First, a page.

A truly unique (yet nearly entirely un-natural) site, this 7-mile stretch of concrete channel along the Los Angeles River through north Long Beach, Compton and Paramount is one of the most important shorebird stopover sites in southern California. During the summer, a thin sheet of treated wastewater forms in the river channel, and becomes rich with algae and micro-invertebrates that attract shorebirds. An asphalt bicycle path runs along the top of the eastern levee providing excellent viewing conditions that apparently do not disturb the shorebirds, which refuel and rest in the shallower bare spots in the concrete. Although this is a totally human-made environment, it has replaced formerly extensive shorebird habitat once present in the vast marshes along the coast of the Los Angeles Basin (e.g. Long Beach/Wilmington). Plans for freshwater marsh and riparian restoration of the settling ponds just outside the banks of the levees (Dept. of Public Works; California Coastal Conservancy) could substantially improve the area's value for native lowland birds species, particularly in winter, when passerines are crowded into any patch of open habitat in the Los Angeles Basin.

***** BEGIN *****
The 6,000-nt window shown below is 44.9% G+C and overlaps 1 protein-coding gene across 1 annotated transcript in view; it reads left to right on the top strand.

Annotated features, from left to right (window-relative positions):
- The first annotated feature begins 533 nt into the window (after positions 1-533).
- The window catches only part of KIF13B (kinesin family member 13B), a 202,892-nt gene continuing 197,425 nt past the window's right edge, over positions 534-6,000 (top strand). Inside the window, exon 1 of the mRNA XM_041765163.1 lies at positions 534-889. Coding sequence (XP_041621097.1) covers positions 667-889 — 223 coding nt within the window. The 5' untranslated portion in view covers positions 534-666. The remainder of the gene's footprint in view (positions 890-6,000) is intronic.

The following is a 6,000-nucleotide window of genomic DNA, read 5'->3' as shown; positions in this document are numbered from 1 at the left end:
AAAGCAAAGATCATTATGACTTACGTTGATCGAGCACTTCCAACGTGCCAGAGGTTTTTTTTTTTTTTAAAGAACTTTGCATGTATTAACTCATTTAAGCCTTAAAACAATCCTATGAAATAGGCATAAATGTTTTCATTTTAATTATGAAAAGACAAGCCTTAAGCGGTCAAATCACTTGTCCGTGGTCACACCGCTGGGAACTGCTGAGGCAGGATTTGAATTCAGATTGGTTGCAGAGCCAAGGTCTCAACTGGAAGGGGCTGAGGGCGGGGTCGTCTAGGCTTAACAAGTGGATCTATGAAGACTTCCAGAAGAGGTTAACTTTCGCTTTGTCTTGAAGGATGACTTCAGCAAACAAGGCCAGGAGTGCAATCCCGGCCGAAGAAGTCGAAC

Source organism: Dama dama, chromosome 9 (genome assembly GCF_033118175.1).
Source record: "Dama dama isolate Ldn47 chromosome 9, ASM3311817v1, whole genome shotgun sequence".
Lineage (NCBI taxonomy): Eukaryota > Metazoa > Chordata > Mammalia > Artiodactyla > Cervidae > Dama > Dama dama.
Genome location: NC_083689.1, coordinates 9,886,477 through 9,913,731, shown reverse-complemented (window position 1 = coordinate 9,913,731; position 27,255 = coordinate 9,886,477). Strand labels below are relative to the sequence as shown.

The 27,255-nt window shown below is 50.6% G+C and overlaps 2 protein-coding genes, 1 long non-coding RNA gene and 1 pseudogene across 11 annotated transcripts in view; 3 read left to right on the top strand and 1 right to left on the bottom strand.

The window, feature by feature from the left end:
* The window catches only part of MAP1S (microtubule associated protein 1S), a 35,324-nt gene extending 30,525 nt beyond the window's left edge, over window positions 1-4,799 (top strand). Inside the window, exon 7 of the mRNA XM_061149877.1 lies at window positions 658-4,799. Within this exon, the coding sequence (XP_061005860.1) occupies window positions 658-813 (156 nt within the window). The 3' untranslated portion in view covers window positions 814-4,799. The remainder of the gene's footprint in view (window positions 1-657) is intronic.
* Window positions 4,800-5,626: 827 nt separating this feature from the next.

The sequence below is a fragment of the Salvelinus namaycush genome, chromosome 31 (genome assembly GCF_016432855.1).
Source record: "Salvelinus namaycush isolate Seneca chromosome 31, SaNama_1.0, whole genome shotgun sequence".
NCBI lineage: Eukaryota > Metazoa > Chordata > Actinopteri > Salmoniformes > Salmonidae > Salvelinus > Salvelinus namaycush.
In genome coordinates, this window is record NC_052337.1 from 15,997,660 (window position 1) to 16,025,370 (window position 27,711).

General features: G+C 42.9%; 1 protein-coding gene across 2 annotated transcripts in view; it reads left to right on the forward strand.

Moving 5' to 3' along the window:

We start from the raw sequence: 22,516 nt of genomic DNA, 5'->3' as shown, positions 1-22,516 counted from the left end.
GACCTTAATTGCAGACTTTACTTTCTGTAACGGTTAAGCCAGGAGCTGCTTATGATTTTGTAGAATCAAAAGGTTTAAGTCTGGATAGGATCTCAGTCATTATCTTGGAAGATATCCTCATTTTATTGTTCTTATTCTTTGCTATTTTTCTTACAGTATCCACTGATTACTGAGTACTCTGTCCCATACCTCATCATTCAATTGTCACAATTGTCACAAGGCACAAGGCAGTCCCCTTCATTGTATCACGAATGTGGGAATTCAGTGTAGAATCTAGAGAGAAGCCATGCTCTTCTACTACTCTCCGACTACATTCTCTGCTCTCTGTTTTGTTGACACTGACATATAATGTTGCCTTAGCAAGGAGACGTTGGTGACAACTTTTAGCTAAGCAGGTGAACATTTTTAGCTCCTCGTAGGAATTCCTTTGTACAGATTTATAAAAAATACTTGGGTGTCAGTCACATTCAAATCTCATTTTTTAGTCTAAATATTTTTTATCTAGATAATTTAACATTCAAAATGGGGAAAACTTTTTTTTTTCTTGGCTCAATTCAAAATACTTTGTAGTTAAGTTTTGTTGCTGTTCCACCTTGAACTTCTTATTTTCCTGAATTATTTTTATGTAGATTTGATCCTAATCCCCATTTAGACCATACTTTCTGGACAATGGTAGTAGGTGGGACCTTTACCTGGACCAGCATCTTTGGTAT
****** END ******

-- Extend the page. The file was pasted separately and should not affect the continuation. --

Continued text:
Updated October 2008
The heat of midsummer coincides with the height of shorebird migration through southern California, and more than two dozen species of sandpipers and plovers have been recorded along this section of the river. Surveys conducted during 1999 and 2000 documented numbers of birds between 8000-15,000 per day between July and October, peaking in August and early September. A substantial number of shorebirds also winter along the channel (e.g. 2000+ Western Sandpipers in January, 2001, pers. obs.) during dry spells (water level rises following even light rains, which temporarily eliminates shorebird habitat). A strong push of waterfowl occurs in fall, with hundreds of ducks, particularly Cinnamon Teal and Northern Pintail, feeding near the Willow St. over-crossing. Peregrine Falcon and White-tailed Kite forage here year round, and a remnant population of Common Ground-Dove persists in the older sections of Long Beach alongside the river.
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Recent deaths (2001) of Black-necked Stilts and Mallards (pers. obs.) suggest that avian botulism could be a problem at this site, and more research is needed. Ironically, periodic vegetation clearing (scraping the concrete bottom of the channel) is apparently necessary to maintain the attractiveness of this particular stretch of the river to migrant shorebirds. Of course, this is a unique situation limited to this section, and the rest of the river, particularly the soft-bottomed sections to the south, see their riparian resources seriously degraded by vegetation removal.
This is a 7-mile stretch of concrete channel along the Los Angeles River. Recent plans for restoration of the river could result in eventual restoration of marsh and riparian habitats.